Clarification of the scientifically illiterate nature of the debate about 4D is welcome, and it is to be hoped that, in the future, more medical experts will take the lead of those who spoke out this week, contest bogus claims about science, and clarify these matters in public. This should not, however, be confused with the process of clarifying the abortion issue.

That this is the case was illustrated by Professor Campbell's riposte to the Science Media Centre discussion. Writing in the Daily Telegraph, he argues 'There is something deeply moving about the image of the baby cocooned inside the womb. When four-dimensional scans first became available three years ago, I sat with parents who trembled at the sight of their soon-to-be newborn……We have to draw the line [on legal access to abortion] somewhere, and 24 weeks is too late' (8). In other words, Campbell, working on a daily basis with prospective parents viewing 4D images of much wanted pregnancies, cannot reconcile this experience with allowing women legally to terminate pregnancies, certainly past 18 weeks.

Anyone who has been wantedly pregnant, seen the scan images, and so wondered at the amazing progression over 40 weeks of a pregnancy from ball of cells to waking baby, will likely also have felt deeply moved, just like Professor Campbell. Yet many of us also understand this experience is of no relevance for the abortion law. We separate our perceptions and emotions of our own pregnancies from this issue. It seems, however, that an inability to separate personal experience and emotion from the question of the abortion law is now central to the issue of abortion. A kind of emotional dissonance between personal experiences in regard to wanted pregnancies, and the legal provision of abortion, is now increasingly articulated in public. Indeed, if there is anything 'new' at all about the abortion debate as it currently exists, it is this.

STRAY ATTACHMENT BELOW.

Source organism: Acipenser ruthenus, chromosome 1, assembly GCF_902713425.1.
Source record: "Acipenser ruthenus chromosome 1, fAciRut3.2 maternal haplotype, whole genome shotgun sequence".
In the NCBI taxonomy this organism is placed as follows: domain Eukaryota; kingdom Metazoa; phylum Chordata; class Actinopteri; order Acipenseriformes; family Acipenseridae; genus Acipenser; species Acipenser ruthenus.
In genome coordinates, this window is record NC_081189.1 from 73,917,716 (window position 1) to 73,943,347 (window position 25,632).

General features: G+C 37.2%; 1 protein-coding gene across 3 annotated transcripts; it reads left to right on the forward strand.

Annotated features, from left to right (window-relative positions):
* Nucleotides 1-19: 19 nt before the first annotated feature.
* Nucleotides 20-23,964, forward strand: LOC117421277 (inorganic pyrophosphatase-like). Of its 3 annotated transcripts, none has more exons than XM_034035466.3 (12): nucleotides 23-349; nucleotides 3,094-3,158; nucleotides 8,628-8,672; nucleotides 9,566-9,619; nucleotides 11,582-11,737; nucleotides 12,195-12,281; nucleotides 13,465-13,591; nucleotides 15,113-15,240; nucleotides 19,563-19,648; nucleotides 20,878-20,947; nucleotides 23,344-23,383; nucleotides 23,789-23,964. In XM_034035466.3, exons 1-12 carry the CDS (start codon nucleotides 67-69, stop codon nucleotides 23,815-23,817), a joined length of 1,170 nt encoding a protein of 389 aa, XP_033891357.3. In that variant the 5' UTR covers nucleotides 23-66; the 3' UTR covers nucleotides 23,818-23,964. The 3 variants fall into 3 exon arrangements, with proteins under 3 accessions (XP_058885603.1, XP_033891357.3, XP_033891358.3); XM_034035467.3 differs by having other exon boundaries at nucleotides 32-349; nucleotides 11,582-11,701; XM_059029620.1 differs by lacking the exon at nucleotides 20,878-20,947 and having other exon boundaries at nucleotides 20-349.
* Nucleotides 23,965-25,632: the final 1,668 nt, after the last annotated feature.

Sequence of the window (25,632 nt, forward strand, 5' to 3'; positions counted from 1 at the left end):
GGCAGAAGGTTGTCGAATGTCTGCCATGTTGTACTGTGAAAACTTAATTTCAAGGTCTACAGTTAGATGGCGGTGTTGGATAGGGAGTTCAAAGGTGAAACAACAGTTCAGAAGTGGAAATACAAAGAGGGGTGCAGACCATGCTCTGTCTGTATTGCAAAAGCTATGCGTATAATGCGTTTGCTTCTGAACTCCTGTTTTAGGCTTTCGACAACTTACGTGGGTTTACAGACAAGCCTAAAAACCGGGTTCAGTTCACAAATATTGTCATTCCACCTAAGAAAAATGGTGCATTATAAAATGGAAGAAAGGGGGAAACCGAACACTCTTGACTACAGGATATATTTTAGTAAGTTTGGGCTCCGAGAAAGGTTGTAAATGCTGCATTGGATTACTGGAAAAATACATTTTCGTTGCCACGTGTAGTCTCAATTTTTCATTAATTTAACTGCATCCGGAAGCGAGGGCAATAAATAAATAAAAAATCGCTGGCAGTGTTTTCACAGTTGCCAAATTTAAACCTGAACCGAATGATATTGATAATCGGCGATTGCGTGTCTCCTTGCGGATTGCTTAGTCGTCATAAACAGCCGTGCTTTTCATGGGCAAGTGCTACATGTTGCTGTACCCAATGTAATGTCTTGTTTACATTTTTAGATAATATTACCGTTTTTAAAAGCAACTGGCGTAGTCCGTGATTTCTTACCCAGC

It is, for example, just this sort of dissonance that is leading to criticism of legal abortion from unexpected quarters. Feminist commentators - including Naomi Wolf and Allison Pearson - have thus come out against the current abortion law, citing their own personal experience of pregnancy and that of their friends, as evidence. Politicians, not only those who are paid up members of Life and SPUC, also draw upon just this sort of sensibility born of the experience of pregnancy and parenthood, when they express their distaste and discomfort with the current abortion law.

The influence of this sensibility over the abortion debate can be considered symptomatic of moral and intellectual bankruptcy. It is an approach whose advocates certainly display a quite profound lack of respect for science, willing as they are to cite 'science'- be it 4-D technology, or exaggerated claims about survival rates for premature babies - to justify their position. It is perhaps unsurprising that such resort is made to 'science', however, since ultimately this way of 'thinking' about the moral issue of whether abortion should be permitted takes place through reference to little more than one's own feelings and experiences. It is an approach that thus studiously pays scant attention the experience of those women who seek abortion, the social problem of involuntary parenthood, and the moral issue of the right of women to decide about their lives and futures that the abortion issue centrally addresses.

But it is also a widespread approach and, unfortunately, rarely challenged head-on. It is important that those who are concerned about the abortion debate as it currently exists do not make the make the mistake of believing that science, even in its best and most robust variety, can be relied upon to address the key questions. Tempting as it may be to think that the debate about 4D can be resolved this way, this would be to miss the cultural problem of the growing acceptability of subjective claims and reference to personal experience in the abortion debate. As Dr Stuart Derbyshire has succinctly put it, 'The question of who should and should not continue a pregnancy is not one that science can resolve. Trying to do so is likely to produce both bad science and bad law'. A wider debate about morality, and its social basis is what is needed.

1. 'The Trouble with smiling fetuses'.

2. 'Doctors grapple with abortion debate'

3. 'Foetus scans fuel abortion debate'

4. New foetal scans 'clouded debate on abortion'

5. 'The science and politics of fetal pain'

'Late abortion: a review of the evidence'

6. 'Faith in the abortion debate'

7. Derbyshire, Stuart. 2005. 'Why I see no place for science in the abortion debate'.
Time Higher Educational Supplement January 21.

8. 'Don't tear a smiling foetus from the womb'